Monday, 29 August 2016

Perfecting Third Person POV – Part 1

The most common viewpoint for most writers is third person. That’s because it’s easy to work with, it’s easy for the reader to become involved with the story on many different levels and it is the best POV to use while learning the process of creative writing.
Third Person POV

Third person point of view is very adaptable and easy to work with. Why? Well, unlike first person POV, it’s not restrictive. The POV means you can explore different character’s viewpoints, emotions, actions and reactions, instead of being stuck with just one character. Third person gives a much deeper insight and perspective on both story and characters. A lot of writers like to work with third person because of this freedom. They can show much more for the reader.
There are two views with third person:  Third person past tense and third person present tense, for example:
Third person past tense: He stood on the doorstep and waited for her reaction to his intrusion.
Third person present tense: He stands on the doorstep and waits for her reaction.
Although not as complicated as working with tenses in first person, if writers are not careful they might slip tenses if trying to work with third person present, but that said, any tense errors really jar and stand out, and are much easier to spot than those in first person. For that reason, third person present is not very popular and so most writers avoid it and stick to third person past tense.
There are further sub-groups; third person multiple and third person limited. There is also third person omniscient. So what do these actually mean?
Third person multiple refers to the writer using many of the characters to tell the story. This is accomplished by switching character viewpoints at the beginning of new scenes or chapters in order for the reader to gain more information and perspective about the story, the kind of information not always privy to the main character. This is a useful way of adding deeper characterisation and allowing the reader to immerse themselves in the story by wave of piecing together the hints and clues the writer gives them.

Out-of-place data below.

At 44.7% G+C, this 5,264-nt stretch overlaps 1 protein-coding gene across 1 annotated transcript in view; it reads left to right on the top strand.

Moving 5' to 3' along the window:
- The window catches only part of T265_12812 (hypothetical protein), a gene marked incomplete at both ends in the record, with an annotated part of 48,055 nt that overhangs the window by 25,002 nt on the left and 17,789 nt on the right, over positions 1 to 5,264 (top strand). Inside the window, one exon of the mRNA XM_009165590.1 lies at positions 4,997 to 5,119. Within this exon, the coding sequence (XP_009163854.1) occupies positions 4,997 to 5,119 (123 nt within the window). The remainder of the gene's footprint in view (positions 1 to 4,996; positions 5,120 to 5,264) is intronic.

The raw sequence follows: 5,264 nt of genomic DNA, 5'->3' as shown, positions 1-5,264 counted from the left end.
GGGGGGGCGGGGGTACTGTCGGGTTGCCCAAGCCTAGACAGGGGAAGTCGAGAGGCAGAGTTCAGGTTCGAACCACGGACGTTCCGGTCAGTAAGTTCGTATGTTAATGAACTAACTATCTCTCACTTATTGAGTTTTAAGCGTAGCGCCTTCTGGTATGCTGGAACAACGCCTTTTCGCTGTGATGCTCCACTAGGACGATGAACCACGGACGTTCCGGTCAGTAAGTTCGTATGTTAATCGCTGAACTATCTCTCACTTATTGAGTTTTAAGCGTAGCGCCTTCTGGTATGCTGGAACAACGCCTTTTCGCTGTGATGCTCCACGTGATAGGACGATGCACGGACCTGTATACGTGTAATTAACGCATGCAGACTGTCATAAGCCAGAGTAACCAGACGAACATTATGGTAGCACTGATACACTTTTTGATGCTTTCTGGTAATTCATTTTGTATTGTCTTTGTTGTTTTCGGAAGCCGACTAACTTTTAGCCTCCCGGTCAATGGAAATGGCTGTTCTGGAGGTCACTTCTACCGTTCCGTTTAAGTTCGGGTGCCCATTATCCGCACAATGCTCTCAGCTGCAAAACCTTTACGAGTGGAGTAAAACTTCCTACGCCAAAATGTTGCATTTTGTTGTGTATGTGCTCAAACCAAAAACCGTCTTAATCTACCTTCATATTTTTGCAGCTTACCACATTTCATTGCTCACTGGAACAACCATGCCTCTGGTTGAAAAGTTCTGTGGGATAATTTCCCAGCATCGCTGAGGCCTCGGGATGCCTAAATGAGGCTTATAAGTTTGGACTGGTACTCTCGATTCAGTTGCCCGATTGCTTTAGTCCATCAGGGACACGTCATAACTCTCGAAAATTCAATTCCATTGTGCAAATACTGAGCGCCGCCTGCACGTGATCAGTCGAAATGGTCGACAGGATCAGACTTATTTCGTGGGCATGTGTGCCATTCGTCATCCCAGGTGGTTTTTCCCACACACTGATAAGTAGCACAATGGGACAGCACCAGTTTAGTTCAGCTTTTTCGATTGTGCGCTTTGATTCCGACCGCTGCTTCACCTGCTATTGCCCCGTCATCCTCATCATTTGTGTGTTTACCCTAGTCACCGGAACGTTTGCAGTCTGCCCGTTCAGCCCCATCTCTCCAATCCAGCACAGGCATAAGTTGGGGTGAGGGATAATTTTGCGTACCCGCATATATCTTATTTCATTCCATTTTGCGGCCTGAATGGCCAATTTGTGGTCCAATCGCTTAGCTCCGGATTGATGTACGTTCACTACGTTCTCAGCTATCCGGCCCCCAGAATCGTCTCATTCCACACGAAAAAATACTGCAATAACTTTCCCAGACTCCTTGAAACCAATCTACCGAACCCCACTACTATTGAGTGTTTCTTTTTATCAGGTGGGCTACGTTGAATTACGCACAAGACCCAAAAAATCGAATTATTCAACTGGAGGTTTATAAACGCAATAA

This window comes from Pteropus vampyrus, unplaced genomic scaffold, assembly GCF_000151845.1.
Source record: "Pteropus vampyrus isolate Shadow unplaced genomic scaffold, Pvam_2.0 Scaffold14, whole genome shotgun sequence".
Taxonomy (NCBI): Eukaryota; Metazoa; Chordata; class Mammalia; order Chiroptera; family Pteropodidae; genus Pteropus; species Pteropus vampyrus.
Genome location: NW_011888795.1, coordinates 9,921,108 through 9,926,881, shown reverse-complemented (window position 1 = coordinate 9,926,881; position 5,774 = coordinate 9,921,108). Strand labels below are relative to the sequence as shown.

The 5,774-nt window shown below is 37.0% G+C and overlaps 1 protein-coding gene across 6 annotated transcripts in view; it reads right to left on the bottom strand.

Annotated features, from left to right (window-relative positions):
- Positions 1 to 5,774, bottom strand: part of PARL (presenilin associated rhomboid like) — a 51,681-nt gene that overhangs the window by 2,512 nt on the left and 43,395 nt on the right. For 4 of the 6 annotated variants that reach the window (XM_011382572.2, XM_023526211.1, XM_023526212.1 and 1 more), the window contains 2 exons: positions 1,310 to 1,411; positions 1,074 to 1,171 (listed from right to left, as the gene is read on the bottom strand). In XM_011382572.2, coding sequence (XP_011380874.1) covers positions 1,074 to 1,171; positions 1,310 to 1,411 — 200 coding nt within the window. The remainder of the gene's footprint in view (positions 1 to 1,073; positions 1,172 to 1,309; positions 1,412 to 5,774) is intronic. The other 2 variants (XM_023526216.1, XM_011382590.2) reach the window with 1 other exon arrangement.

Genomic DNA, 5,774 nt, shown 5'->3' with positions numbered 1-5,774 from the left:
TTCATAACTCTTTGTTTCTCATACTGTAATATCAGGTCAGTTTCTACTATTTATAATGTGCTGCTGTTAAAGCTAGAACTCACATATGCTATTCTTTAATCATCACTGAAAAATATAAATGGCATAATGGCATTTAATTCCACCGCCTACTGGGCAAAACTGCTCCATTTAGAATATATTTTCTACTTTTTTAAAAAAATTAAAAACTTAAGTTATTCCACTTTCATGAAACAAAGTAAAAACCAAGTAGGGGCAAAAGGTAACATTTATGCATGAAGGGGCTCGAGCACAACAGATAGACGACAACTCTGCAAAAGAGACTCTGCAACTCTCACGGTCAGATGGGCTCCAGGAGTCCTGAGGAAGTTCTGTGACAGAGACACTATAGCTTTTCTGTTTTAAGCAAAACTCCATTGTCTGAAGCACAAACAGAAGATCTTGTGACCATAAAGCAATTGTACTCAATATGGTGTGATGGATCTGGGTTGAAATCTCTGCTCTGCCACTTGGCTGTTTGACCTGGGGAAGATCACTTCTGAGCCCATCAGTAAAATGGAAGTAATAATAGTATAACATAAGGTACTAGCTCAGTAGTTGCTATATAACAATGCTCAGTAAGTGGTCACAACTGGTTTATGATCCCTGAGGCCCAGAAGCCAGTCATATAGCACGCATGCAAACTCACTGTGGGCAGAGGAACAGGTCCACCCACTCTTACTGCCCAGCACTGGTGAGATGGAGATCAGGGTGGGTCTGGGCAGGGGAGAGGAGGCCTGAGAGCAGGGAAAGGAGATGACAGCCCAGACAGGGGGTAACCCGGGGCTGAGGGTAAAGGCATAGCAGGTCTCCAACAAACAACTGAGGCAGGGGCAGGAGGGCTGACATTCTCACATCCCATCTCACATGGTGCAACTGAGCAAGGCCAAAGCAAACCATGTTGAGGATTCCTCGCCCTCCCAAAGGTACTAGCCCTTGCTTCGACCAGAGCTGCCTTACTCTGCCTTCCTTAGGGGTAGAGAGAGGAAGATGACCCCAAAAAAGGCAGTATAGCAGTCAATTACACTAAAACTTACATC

Third person limited differs because it is limited to the main character’s point of view only, and therefore other character’s perceptions and characterisations are not explored. The reader is only privy to what the main character thinks and feels, although it is not as limiting as first person POV.
Third person omniscient means that the narrator is all knowing or ‘God-like’ and can tell the reader what any character is feeling or thinking in any scene, for instance:
Who could have known that John would feel so betrayed by Diane’s actions? That she was attracted to him, but remained reluctant to tell? Who could say what his reaction might be...
Omniscient viewpoint is rare in modern writing, but was very popular in late 18th and early 19th century writing. To modern writing, it doesn’t seem as attractive and won’t engage the reader in the same way as third person multiple.
The most advantageous thing about third person is that it’s very easy to work with and creates consistency, especially for first time writers. It allows the writer more freedom to explore the story because it allows full characterisation of not only the main character, but also the secondary characters.
Well written third person can also create immediacy – a connection between the main character and the reader - though not on the intimate level of first person, obviously.
Third person POV suits all manner of stories, whether flash fiction, short stories or novellas, but it’s best when used for full length novels because of how easy it is for the writer to work with multiple characters and explore all perspectives and emotions – a writer can show the reader more information through other characters and show incidents and events that occur outside the main character’s perception.  
It’s almost a 360o view of the world, which the reader can share, so it’s an excellent way of creating tension, atmosphere, mood and tone. The writer can show the shadow creeping up the stairs towards the hero, or through description, show the noises from dark corners in the old abandoned house. It allows the reader to share the emotions and reactions, to hear those noises and see those shadows and become immersed in the whole story.
The other advantage is that action scenes or intimate scenes can be explored on detailed level, without restrictions normally associated with first person POV.
By far the best reason to use third person is the way it allows the writer to show rather than tell, so that descriptions can build tone, mood, atmosphere, tension and emotion, and of course, that all important conflict.
In Part 2 we’ll look at the disadvantages of using third person and why a writer needs to be selective about which POV is the best for the story.
Next week: Perfecting Third Person POV – Part 2

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